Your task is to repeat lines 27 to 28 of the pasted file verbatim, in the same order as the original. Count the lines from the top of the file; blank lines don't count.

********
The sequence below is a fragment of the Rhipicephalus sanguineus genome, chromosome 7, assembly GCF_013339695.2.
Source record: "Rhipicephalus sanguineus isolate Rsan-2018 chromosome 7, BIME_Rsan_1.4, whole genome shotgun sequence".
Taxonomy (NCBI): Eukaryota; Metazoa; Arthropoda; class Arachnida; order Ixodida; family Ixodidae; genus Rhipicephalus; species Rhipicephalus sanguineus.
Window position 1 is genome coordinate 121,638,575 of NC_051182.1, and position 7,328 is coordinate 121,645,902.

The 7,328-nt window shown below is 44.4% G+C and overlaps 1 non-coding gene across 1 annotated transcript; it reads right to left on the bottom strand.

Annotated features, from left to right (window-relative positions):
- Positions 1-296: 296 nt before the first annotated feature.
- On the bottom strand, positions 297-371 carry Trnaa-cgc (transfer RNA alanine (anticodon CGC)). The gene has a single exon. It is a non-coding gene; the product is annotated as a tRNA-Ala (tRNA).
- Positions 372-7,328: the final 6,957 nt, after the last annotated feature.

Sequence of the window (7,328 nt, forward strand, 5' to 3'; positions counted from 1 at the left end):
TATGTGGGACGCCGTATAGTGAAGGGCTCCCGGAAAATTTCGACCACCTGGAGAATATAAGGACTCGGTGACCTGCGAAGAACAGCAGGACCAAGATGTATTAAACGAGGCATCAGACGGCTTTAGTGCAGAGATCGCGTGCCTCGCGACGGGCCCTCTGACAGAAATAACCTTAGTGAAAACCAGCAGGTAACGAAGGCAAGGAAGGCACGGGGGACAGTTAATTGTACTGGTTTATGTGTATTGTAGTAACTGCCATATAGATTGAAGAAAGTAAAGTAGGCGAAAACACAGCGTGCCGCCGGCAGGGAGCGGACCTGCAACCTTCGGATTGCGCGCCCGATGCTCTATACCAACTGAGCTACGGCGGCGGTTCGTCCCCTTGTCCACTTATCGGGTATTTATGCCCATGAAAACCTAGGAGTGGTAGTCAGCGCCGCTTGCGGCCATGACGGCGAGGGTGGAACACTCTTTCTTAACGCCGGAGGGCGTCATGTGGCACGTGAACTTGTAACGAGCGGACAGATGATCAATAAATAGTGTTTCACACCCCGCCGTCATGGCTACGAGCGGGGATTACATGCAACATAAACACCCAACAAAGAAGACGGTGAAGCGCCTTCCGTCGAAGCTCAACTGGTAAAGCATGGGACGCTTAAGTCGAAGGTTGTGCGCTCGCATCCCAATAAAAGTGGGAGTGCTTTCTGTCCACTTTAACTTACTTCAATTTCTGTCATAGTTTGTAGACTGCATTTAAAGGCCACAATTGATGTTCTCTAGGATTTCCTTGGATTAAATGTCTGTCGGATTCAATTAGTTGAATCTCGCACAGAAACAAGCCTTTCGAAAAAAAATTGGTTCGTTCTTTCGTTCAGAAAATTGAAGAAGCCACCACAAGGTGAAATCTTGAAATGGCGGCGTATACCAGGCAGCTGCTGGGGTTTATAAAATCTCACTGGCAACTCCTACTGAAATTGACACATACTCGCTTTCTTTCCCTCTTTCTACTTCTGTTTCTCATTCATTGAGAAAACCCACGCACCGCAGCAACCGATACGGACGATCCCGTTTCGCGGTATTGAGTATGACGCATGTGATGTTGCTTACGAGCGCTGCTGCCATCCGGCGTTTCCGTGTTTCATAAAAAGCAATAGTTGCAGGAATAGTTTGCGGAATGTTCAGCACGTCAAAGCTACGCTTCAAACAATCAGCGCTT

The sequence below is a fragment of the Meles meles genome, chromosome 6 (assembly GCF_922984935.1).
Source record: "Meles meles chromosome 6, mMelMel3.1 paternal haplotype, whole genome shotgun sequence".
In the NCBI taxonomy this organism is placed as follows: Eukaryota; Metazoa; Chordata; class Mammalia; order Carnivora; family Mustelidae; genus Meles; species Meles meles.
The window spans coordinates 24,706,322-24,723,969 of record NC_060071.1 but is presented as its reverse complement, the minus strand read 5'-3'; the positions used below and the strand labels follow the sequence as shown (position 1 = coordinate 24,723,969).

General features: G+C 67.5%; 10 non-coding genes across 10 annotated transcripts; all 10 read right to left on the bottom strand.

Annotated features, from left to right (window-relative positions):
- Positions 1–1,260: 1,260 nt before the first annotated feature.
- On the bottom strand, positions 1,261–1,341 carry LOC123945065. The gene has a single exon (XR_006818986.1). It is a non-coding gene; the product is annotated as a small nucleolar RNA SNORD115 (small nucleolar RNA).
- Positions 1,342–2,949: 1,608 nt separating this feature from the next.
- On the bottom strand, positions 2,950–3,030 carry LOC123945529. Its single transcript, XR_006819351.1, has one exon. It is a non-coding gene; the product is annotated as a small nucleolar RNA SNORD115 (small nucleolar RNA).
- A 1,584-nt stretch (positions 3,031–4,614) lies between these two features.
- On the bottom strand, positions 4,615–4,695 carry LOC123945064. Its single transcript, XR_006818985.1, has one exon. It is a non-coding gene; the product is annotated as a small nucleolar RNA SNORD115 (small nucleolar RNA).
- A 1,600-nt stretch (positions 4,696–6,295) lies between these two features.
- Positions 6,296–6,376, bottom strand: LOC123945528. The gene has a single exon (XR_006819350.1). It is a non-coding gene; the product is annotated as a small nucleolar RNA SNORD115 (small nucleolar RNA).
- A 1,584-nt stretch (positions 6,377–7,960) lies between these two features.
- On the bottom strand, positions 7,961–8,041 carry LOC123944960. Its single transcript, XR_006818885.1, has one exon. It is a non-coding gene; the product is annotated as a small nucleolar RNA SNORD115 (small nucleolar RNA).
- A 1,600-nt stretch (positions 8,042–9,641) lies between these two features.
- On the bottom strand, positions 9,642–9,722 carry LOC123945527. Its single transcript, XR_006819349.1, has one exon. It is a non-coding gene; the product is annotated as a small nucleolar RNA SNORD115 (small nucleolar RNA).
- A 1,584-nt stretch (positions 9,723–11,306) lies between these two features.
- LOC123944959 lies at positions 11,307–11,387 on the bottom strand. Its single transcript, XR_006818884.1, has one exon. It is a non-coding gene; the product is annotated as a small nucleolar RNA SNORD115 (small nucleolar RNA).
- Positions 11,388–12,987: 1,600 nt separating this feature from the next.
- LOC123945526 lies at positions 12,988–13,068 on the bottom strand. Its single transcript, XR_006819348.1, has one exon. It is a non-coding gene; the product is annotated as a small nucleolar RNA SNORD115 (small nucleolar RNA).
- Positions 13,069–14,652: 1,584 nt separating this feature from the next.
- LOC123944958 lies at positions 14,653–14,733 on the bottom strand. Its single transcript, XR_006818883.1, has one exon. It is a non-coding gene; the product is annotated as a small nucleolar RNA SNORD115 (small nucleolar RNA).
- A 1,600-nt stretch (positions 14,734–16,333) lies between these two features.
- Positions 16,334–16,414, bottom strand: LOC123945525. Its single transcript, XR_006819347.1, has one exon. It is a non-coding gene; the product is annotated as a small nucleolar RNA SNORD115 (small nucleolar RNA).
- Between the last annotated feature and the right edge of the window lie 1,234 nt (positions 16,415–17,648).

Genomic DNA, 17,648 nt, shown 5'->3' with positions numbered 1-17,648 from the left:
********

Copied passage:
- On the bottom strand, positions 7,961–8,041 carry LOC123944960. Its single transcript, XR_006818885.1, has one exon. It is a non-coding gene; the product is annotated as a small nucleolar RNA SNORD115 (small nucleolar RNA).
- A 1,600-nt stretch (positions 8,042–9,641) lies between these two features.